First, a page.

In 2020, North Carolina was the only state in the nation whose laws that provided protections to survivors of domestic violence did not apply equally to those in same-sex relationships. As part of our work to advance LGBTQ equality, the ACLU of North Carolina and attorney Amily McCool of the Scharff Law Firm challenged that unequal policy in court on behalf of a survivor of domestic violence who was denied a protective order simply because the person who made violent threats against her also happened to be a woman.
In North Carolina, survivors of domestic violence can ask a court for a domestic violence protective order, sometimes called a “50B” to refer to its chapter in state law, that would grant them a range of legal protections against their abuser. If the court grants a 50B protective order and the abuser violates it, they are subject to criminal penalties.
However, a domestic violence protective order was only available to people who were defined as having a “personal relationship” under state law. That language specified that people who were in or had been in a dating relationship and did not live together could only receive such protections if they were “persons of the opposite sex.” That meant that an unmarried person could receive protection from an opposite-sex partner with whom they didn’t live, but not a same-sex partner. Such unequal treatment for same-sex and opposite-sex couples is unconstitutional discrimination, plain and simple.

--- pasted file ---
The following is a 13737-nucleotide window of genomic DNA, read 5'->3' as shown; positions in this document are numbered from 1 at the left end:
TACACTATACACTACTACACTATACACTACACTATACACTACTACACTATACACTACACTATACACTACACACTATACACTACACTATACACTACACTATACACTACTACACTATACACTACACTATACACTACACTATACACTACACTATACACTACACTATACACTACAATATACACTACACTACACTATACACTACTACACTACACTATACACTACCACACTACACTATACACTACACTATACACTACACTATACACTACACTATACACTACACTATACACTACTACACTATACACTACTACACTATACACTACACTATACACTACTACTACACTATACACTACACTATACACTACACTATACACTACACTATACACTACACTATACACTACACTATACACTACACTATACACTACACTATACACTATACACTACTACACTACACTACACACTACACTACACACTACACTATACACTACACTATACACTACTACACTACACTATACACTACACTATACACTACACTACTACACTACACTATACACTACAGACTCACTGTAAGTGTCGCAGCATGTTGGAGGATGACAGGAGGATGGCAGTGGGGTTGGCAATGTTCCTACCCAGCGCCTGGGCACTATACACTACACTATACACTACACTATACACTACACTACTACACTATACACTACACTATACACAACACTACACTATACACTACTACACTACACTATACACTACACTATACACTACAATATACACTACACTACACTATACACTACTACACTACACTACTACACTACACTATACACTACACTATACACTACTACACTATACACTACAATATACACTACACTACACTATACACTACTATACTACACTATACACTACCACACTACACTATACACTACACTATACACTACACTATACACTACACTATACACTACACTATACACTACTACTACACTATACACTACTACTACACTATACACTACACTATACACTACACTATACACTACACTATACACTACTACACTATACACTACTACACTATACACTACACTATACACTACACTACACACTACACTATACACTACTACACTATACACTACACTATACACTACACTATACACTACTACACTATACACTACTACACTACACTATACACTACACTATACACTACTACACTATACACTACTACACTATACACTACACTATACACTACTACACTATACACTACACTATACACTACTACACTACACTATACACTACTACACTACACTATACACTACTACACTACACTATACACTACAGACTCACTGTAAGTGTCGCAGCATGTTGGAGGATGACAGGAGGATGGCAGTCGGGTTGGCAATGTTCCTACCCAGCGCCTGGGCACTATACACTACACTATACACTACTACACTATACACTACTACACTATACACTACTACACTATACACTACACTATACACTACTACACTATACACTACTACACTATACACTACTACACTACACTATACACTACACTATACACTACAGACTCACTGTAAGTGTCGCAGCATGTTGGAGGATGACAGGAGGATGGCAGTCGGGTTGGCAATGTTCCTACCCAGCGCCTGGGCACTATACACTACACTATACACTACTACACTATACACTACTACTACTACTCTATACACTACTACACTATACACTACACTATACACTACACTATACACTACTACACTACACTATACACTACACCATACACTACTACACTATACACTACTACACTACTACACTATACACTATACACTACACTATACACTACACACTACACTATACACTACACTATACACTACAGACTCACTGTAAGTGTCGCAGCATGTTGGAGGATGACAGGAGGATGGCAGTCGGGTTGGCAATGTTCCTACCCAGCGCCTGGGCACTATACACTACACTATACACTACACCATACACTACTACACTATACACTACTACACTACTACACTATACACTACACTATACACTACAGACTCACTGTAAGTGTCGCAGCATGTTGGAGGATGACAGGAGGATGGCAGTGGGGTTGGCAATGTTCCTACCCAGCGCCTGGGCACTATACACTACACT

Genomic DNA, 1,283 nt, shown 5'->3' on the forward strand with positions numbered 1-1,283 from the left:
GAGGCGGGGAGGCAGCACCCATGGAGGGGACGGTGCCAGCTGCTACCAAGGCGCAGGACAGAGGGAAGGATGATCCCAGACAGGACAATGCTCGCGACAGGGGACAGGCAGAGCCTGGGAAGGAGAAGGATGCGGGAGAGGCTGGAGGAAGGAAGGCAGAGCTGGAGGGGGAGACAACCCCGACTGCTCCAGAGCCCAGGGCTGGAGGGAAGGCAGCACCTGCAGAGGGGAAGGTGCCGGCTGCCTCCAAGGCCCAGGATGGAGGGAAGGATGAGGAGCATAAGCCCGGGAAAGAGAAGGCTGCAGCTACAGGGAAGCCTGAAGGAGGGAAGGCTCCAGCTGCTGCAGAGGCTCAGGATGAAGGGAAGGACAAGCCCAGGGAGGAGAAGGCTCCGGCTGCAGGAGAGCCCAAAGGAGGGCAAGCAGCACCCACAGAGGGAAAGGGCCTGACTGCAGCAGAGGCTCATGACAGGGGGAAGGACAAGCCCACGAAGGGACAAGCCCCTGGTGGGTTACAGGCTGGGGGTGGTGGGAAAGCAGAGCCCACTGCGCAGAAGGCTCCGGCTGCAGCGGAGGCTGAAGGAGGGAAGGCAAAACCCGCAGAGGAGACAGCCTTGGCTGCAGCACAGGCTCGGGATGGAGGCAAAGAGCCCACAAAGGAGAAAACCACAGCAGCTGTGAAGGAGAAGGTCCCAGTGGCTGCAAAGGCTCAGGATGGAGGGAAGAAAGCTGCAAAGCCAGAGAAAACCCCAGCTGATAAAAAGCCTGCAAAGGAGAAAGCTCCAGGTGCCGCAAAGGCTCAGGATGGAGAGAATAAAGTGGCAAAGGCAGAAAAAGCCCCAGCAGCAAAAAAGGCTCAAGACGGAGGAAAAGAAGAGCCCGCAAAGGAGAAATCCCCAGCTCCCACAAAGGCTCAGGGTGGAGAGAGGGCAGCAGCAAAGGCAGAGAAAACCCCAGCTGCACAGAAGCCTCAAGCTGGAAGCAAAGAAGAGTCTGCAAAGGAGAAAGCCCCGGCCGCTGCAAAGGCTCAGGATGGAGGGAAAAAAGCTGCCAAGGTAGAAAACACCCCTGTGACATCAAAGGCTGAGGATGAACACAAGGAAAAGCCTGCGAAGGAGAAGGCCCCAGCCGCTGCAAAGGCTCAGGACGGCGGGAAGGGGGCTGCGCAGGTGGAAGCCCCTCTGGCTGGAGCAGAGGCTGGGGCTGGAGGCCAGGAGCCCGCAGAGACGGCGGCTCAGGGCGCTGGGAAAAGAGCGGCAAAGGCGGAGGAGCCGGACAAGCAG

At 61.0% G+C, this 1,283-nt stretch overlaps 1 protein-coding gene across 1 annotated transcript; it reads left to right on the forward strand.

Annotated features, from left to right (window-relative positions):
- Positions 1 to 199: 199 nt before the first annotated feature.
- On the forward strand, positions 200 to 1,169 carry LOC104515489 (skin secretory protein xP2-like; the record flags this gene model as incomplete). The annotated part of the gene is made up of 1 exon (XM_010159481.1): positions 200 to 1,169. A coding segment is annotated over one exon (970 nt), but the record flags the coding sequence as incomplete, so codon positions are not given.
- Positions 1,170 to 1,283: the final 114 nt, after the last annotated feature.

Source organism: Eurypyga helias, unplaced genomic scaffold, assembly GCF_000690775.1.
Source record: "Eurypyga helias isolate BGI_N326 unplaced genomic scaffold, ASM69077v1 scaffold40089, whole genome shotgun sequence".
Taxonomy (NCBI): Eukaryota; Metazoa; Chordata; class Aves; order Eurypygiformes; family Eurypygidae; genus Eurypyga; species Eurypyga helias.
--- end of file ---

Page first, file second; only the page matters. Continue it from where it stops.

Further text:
On December 31, 2020, the N.C. Court of Appeals ruled that unmarried people in same-sex dating relationships can no longer be excluded from domestic violence protections. Read more about the decision here.
On March 11, 2022, the N.C. Supreme Court affirmed a Court of Appeals decision establishing that people in same-sex dating relationships cannot be excluded from domestic violence protections. Read more about the opinion here.